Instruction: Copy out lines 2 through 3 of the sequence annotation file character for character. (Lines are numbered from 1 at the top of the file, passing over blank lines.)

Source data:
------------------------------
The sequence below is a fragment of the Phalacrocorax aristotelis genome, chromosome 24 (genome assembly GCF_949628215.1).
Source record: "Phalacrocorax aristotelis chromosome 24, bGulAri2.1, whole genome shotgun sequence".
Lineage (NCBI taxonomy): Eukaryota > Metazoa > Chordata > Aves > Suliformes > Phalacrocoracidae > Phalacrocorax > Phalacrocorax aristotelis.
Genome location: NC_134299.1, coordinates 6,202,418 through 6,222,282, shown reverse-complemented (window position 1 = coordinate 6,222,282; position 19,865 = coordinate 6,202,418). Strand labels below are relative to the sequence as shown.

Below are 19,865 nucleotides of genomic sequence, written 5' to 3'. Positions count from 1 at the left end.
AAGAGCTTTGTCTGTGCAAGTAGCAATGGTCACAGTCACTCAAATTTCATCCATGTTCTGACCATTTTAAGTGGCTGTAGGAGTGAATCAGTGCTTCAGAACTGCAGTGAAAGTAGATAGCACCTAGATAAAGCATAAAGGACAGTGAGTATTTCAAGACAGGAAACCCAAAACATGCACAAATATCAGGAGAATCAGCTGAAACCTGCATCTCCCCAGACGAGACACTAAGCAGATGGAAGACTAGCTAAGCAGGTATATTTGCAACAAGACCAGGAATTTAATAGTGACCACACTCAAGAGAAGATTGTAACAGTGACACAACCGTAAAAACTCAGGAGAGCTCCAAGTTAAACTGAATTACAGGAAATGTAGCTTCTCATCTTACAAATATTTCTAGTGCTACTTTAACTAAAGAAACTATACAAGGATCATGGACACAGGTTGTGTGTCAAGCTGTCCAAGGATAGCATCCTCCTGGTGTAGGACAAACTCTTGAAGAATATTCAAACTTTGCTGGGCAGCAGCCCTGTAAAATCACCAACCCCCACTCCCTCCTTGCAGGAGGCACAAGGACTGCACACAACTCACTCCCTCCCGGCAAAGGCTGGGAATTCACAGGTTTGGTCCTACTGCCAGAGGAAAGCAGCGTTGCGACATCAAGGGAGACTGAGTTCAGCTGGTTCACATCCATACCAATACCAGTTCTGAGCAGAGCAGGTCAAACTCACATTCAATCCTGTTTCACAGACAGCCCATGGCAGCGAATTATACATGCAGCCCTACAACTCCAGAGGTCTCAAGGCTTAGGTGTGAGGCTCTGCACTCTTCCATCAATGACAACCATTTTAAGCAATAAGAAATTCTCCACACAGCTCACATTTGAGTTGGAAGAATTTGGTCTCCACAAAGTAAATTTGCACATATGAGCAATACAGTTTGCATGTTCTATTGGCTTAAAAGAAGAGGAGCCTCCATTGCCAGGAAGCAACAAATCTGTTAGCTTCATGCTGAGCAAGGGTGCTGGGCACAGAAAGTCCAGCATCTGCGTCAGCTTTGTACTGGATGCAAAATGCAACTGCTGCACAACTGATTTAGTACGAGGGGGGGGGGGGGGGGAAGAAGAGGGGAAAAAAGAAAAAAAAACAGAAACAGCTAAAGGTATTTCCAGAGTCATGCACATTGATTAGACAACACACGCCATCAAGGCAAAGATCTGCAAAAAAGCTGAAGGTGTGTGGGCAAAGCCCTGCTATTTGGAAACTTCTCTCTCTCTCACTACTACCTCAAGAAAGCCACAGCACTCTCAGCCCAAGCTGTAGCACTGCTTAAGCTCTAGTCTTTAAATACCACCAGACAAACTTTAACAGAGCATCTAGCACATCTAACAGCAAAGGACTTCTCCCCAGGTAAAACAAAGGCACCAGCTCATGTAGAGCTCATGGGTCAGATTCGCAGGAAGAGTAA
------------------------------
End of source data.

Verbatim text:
Source record: "Phalacrocorax aristotelis chromosome 24, bGulAri2.1, whole genome shotgun sequence".
Lineage (NCBI taxonomy): Eukaryota > Metazoa > Chordata > Aves > Suliformes > Phalacrocoracidae > Phalacrocorax > Phalacrocorax aristotelis.